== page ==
Upstairs in the Robert Service School, social studies teacher Bob Sutherland was getting his lessons ready for a supply teacher and planning to hit the road. Sutherland is a member of the team, one of several who was not able to make the entire trip, though he rode a bicycle out on the creeks the day they headed out.

He took several days off without pay to join in this event, but he's been full of it for months now, and has been posting faxed copies of the various newspaper accounts of the trip in the hallways ever since the Nuggets starting hitting the Outside news.

Myrna Butterworth is a long time hockey fan who used to watch a lot of it with her late husband, Les. She' was excited to be heading off to meet the team.

"I heard the Nuggets were going so I decided to go too. When Pat Hogan first presented the the idea five years ago I was doing the Joe Boyle presentation at the Bear Creek historical site, so I knew about the original trip."

Butterworth has never been east of Winnipeg herself, so the trip was a voyage of discovery as well as a sports trip.

Pia Blattler was bubbling with enthusiasm the night before she leaves.

"I don't know what we're going to see but we're going to support them. I don't think it'll happen again in our lifetime."

She too knew of the original trip from stories she had heard, but had never expected in would ever happen again.

Robert Service School's secretary, Bonnie Barber, had been sick with the flu for a week, but she was hoping the change would be as good as a rest. Her husband, Chuck, is another of the Nuggets who had to leave later and couldn't make the whole trip.

Their journey took them through Vancouver, and on to Toronto, where they joined the team on the train to Ottawa for the march 20 arrival in the capital city.

Chuck's been playing hockey for so long he refuses to count the years anymore, and Bonnie said he was very excited about the challenge.

On Monday night the trip was also the subject of discussion at municipal council, Mayor Glen Everitt went to represent the town, and was hoping to challenge the mayor of Ottawa to a little Klondike Rules one-on-one between periods, for money. The proceeds would be donated to charity.

"Klondike Rules"? you ask. Well you might. Everitt doesn't skate, so he proposed snowshoes and parkas for gear with a ball for a puck. He said he had one secret Klondike Rule he wasn't not going to tell anyone about until it was too late to stop him.

It won't be a mayor v.s mayor contest though. The reigning politician in Ottawa is now a nice, but older (so he told council) lady, who has declined the challenge. The Senators Alumni team may field a challenger, but on Monday night, Everitt's wasn't sure what would happen.

What is certain is that this trip is one locals will be talking about for a long time to come.


On the Road With the Dawson Nuggets

by Don Reddick
Official Scribe to the 1997 Nuggets Stanley Cup Challenge

(March 15) We broke camp on the Stewart River in minus forty degree weather. "But it's a dry cold," Bruce Duffee mutters, one of our oft-repeated jokes.

Breaking camp is a laborious process amid a cacophony of rising dog excitement at surging onto the trail. The dog team departures come early and are fraught with peril, the trail is cleared between the snow machines and you'd best beware or you'll soon find your legs swept from under you. Nothing seems to deter these animals from the frantic rush into the new day.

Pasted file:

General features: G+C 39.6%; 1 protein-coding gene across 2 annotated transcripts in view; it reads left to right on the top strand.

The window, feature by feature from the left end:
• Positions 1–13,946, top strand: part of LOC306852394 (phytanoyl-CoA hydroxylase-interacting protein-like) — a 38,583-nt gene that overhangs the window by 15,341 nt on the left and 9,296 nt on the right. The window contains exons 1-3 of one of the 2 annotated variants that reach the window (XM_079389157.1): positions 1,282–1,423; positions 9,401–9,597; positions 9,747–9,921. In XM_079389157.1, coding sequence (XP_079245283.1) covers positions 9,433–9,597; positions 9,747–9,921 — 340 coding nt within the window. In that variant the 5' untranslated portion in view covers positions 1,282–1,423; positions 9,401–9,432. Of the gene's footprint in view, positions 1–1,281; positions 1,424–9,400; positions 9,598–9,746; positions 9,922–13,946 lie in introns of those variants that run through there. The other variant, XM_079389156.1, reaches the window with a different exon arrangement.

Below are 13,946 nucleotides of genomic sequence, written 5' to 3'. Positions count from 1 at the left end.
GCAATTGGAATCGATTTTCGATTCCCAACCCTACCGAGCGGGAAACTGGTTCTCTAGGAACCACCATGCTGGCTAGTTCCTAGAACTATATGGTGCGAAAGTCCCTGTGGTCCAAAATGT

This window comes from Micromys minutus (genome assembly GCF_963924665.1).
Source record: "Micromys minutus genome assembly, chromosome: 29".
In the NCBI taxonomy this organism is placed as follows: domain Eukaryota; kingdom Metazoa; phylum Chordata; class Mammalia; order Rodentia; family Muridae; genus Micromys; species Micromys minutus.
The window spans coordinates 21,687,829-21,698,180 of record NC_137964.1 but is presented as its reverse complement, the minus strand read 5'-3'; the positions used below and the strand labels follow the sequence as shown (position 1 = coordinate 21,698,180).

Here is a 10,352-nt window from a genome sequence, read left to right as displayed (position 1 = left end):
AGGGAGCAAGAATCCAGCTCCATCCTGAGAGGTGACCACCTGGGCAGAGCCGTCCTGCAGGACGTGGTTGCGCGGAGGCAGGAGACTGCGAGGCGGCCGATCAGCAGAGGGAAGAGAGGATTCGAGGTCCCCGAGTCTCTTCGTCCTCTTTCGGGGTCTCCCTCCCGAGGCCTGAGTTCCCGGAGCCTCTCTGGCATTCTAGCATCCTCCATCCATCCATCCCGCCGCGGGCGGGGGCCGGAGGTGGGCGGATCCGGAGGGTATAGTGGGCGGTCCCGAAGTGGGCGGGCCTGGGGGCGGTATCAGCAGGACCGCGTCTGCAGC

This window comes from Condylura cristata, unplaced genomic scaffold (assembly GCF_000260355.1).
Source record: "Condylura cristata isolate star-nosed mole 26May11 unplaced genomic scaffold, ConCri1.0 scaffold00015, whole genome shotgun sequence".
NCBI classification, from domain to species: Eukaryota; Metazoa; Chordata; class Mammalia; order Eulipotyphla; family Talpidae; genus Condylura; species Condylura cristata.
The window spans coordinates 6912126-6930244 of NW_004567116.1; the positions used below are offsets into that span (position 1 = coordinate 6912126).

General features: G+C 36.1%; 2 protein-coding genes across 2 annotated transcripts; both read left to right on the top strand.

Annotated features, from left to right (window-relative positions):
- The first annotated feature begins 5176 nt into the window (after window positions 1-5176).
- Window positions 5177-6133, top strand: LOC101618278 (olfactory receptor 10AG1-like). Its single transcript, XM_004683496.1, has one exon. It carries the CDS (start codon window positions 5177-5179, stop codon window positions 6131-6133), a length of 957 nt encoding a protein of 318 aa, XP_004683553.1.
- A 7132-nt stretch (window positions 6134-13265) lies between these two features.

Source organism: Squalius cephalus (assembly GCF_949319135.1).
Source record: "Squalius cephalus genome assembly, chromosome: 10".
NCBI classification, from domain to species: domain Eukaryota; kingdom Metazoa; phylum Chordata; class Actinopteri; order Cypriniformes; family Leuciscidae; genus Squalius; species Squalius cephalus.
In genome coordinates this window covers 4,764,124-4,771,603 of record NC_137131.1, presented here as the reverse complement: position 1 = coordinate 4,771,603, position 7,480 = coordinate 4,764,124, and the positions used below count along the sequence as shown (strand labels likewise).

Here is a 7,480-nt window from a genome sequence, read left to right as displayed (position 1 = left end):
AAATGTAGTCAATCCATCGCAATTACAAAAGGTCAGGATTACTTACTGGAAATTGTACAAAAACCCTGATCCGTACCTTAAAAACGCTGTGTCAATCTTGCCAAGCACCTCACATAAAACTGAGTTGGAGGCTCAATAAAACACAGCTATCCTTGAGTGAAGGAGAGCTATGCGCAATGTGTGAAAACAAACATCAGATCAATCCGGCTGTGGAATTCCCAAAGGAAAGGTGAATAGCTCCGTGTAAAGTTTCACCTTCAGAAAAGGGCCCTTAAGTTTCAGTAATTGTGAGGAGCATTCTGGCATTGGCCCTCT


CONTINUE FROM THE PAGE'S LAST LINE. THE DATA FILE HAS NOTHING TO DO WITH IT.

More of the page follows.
With their yelps and howls diminishing down the trail, we continue repacking; breakfasts hastily consumed before they freeze on your plate, tents coming down, dishes cleaned with snow, gasoline and oil levels replenished, and endless discussions on the trail ahead.

We pull onto the path in our groups of five or six, Ranger Bruce Taylor breaking the trail. These first days are the wildest, traversing mountains and easing down onto long slopes into vast valleys, passing boarded-up mining camps and fallen, ancient roadhouses.

The stunning winter beauty of the Yukon is a constant companion, though the effort required to negotiate the twists and turns, the switchbacks and angles of this troubling terrain prevents any thorough enjoyment. But as the expedition spreads out and accidents occur, miles come to you alone, affording time to pull over and shut down the noisy machine, providing time to embrace the vast solitude we borrow during these days.

We reach Pelly Crossing, our first hint of civilization in four days, and the guys are like sailors in port, crowding the general store wolfing down hot dogs and cups of steaming coffee.

A road hockey match is played against the local First Nation teenagers, a hundred silent, motionless spectators lining the perimeter and porch of the community hall. I marvel at these Selkirk foes of ours, how even after scoring they mask any show of emotion, though I glimpse it in their eyes, the excitement of hosting and besting, led by Kenny Harper's four goals, the famous Dawson City Nuggets, 11 - 6.

We depart Pelly Crossing in yet another spell of dry cold, my thermometer registering -38 degrees F. Despite problems with one particular hill just outside of town this day eases into a nice run over several lakes, a welcomed reprieve from the jolting of previous days, most of it through large, burnt areas where miles of bare, blackened trunks stand silent sentinel to former forests.

We hit "the dreaded overflow," and parties search up and down the creek until an alternate route is discovered, John Flynn cutting tree limbs and Pat Hogan tying ribbons on trees to mark the new route for those behind. When the dog teams descend onto the scene they must be guided by three or four guys grabbing individual sets of dogs and pulling, sliding them along, the dogs utterly without traction on the ice.